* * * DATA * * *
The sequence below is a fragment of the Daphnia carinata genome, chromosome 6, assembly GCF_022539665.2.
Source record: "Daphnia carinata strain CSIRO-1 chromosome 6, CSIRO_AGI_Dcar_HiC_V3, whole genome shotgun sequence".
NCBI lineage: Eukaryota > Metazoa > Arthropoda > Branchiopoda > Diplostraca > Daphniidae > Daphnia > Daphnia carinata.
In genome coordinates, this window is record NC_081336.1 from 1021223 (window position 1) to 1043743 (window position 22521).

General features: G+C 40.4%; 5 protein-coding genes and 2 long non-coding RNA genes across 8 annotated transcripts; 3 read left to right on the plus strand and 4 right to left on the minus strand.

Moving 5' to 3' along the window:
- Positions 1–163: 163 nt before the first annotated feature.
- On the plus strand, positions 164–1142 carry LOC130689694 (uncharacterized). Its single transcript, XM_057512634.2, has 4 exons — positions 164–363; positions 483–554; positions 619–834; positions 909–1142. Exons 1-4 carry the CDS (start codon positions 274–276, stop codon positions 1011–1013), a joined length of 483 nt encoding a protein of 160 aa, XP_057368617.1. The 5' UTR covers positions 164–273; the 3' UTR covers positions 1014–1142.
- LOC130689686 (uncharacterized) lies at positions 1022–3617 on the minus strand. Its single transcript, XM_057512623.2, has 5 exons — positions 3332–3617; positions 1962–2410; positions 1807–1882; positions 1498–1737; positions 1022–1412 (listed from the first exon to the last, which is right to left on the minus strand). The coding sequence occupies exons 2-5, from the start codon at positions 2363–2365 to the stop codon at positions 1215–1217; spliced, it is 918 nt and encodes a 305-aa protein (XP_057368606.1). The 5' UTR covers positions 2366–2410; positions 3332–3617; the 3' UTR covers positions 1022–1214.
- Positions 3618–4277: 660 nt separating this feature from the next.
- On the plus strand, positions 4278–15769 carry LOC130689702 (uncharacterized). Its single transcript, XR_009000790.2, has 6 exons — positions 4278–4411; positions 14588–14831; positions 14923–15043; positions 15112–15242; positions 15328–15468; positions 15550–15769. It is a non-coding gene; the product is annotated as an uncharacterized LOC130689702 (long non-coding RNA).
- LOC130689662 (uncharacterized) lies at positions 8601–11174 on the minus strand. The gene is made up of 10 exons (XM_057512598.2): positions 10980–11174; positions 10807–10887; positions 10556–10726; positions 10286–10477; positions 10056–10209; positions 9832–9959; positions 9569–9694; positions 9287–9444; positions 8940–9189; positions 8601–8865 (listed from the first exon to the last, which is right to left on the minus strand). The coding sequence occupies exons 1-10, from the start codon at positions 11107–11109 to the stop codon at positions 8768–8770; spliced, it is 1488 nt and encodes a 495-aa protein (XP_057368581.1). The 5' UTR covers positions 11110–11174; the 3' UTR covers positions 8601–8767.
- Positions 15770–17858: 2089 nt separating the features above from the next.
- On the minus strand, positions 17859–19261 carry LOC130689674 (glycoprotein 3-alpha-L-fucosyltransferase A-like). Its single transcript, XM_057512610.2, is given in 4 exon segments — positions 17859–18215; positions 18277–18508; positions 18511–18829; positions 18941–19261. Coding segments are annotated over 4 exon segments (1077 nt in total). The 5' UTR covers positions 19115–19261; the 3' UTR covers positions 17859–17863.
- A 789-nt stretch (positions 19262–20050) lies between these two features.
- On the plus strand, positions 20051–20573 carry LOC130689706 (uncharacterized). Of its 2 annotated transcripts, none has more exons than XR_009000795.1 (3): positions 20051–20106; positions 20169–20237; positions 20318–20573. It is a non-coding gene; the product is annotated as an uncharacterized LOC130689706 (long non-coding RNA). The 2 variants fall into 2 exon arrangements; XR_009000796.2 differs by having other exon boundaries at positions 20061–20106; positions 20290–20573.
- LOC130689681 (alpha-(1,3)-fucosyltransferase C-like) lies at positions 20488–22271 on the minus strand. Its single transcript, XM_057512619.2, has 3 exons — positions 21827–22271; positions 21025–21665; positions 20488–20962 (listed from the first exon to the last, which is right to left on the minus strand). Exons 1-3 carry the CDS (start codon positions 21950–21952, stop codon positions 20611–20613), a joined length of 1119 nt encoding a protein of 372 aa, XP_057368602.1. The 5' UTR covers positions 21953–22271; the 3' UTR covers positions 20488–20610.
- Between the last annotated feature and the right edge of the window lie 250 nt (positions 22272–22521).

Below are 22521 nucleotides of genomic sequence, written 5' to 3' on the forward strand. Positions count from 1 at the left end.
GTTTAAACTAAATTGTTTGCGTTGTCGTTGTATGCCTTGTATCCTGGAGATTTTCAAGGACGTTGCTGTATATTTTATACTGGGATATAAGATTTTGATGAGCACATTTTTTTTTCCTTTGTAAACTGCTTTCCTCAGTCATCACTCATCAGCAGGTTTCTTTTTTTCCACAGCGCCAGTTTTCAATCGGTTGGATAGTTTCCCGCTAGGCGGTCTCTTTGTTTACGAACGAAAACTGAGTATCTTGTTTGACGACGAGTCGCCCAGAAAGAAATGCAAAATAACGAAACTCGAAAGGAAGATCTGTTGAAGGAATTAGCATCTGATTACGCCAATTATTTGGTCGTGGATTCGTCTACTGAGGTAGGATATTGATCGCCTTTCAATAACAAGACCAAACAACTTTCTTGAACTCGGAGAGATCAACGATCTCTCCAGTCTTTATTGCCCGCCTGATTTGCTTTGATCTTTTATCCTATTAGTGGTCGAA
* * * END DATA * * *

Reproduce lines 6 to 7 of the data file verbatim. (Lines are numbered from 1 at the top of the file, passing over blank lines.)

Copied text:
Moving 5' to 3' along the window:
- Positions 1–163: 163 nt before the first annotated feature.